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Why 2022 could be big year for new products

Farm Progress editors found dozens of new products at farm shows this year.

Tom J Bechman 1, Editor, Indiana Prairie Farmer

September 30, 2021

2 Min Read
2021 Farm Progress Show new products team
NEW PRODUCTS TEAM: These editors searched carefully for new products at the 2021 Farm Progress Show. They are Tyler Harris (left), Tom J. Bechman, Chris Torres and Sierra Day. Holly Spangler

If you’ve followed closely, dozens of new products rolled out virtually over the past two years since the last outdoor farm show was held in the Midwest. If you’re a person who likes to kick the tires and sit in the seat, you once again had many opportunities to do that on new equipment at this year’s shows.

If you couldn’t make the shows in person, here’s the next best thing. A quartet of Farm Progress editors combed the Farm Progress Show in Decatur, Ill., and found over 200 products that had never appeared at Decatur before when the last Farm Progress Show was held. Some of these products were so new, the company wouldn’t even give a sneak peek.

Normally, if a company has a prototype, it will allow an editor to write about it. However, the hesitation this year was partially because with disruption in supplies of raw materials due to COVID-19, most manufacturers aren’t sure how soon they will actually finalize and produce the product to sell.

Representatives at more than one company expressed that they were happy just to have made it to the show with product to sell, let alone a new product, notes Chris Torres with American Agriculturist, a sister publication. He was joined on the new products team by Tom J. Bechman, Indiana Prairie Farmer; Tyler Harris, Wallaces Farmer; and Sierra Day, Prairie Farmer.

Product pipeline could swell

Some of the major companies didn’t even have their traditional new product releases for fall farm shows. Claas, for example, displayed the 2022 model of its largest tractor, but officials otherwise spent their time talking with customers about the virtues of existing products. However, spokespersons hinted that next year could see more introductions for Claas.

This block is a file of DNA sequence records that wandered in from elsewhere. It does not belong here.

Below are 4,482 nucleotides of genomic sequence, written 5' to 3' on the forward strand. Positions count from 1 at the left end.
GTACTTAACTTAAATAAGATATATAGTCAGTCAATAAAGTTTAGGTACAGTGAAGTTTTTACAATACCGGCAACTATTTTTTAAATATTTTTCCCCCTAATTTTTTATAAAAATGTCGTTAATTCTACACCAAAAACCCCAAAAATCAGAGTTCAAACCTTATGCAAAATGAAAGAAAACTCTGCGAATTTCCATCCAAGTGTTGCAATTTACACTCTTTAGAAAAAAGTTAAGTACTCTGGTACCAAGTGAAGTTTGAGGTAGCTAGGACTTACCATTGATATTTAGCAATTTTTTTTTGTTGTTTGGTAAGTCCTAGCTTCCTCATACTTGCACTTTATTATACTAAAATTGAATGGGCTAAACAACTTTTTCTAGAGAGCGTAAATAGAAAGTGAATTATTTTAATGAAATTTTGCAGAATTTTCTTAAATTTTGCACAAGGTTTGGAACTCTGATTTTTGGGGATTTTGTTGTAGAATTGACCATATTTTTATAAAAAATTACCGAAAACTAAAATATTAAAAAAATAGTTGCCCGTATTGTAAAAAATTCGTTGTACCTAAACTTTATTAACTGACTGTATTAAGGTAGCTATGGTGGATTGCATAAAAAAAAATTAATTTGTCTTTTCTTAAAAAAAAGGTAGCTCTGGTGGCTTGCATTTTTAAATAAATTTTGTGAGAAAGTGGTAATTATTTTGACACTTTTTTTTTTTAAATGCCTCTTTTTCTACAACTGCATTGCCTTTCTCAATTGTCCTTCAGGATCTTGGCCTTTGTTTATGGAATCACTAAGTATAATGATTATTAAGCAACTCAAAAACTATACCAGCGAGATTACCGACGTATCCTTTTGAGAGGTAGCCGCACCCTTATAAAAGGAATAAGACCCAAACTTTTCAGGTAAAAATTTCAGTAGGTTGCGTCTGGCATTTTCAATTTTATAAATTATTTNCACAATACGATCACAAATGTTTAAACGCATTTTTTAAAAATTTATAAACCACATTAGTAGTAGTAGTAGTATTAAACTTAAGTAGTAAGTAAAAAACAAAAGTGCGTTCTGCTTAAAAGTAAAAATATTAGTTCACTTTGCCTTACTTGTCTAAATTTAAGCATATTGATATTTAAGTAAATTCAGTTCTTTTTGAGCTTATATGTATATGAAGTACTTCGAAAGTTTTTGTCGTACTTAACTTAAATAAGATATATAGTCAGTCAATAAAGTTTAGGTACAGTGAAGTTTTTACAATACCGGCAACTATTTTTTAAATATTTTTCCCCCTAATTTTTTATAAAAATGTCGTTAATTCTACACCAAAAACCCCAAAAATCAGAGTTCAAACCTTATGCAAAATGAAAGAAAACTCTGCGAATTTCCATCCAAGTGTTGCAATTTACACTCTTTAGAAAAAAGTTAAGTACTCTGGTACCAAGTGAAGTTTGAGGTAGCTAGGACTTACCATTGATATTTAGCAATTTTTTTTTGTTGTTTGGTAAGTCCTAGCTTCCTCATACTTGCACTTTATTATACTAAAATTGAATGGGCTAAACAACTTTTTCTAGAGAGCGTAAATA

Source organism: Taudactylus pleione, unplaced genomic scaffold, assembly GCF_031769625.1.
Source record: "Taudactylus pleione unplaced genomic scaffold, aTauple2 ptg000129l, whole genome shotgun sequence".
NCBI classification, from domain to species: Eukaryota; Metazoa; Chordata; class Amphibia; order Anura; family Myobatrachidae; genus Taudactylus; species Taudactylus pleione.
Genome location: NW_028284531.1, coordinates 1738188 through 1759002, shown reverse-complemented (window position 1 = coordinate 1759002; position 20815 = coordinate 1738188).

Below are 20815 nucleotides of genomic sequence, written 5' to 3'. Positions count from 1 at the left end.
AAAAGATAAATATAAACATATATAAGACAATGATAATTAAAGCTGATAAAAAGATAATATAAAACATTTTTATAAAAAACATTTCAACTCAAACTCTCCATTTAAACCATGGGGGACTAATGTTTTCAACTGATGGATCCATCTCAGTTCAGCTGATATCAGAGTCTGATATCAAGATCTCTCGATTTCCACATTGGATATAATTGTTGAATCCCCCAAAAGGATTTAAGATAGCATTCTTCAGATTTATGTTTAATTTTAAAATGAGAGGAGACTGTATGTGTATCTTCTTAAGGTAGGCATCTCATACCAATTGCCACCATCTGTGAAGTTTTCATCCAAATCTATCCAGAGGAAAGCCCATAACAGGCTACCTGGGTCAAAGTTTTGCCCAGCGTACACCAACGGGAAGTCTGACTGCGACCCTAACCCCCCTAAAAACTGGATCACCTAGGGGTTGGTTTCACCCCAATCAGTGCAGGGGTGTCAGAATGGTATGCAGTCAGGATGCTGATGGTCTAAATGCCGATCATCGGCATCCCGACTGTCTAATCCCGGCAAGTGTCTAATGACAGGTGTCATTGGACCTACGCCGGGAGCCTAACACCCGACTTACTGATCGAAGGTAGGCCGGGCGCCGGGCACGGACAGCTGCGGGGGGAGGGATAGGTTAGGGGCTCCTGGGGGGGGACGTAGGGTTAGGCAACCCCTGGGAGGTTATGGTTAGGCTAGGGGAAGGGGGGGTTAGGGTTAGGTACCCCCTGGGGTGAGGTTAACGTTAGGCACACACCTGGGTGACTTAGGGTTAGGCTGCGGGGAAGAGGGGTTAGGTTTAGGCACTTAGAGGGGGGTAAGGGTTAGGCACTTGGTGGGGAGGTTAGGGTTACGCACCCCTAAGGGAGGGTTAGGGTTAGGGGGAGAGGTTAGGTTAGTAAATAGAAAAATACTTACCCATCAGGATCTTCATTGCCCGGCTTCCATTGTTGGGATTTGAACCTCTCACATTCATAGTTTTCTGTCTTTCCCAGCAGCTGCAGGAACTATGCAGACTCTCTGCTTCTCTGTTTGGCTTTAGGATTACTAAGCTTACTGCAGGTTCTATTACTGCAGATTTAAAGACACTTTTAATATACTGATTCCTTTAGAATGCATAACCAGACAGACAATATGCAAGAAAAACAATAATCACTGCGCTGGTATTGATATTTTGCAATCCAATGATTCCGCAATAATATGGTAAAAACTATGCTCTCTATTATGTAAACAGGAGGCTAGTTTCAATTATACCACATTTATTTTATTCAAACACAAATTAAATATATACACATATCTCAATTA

The story was the same at many booths for short-line companies, both at the Farm Progress Show and at Husker Harvest Days, held two weeks later near Grand Island, Neb. A common theme was that product people were tinkering with ideas, but there just wasn’t time nor material to come up with a product to display as something new at one of this year’s fall events.

Nevertheless, companies are listening to farmers, and making plans to either upgrade existing equipment or introduce an entirely new product sometime next year. Healthy commodity prices for corn and soybeans have companies hustling to make sure they get their share of dollars farmers may have to spend over the next couple of years.

Each editor on the Farm Progress new products team picked out a couple of products that caught their eye this year. They are showcased as editors’ favorites in this related story. All of the new products will be released, grouped by category, on Farm Progress state and regional magazine websites over the next few weeks. You can also expect to see many of those same products in the magazines.

About the Author(s)

Tom J Bechman 1

Editor, Indiana Prairie Farmer

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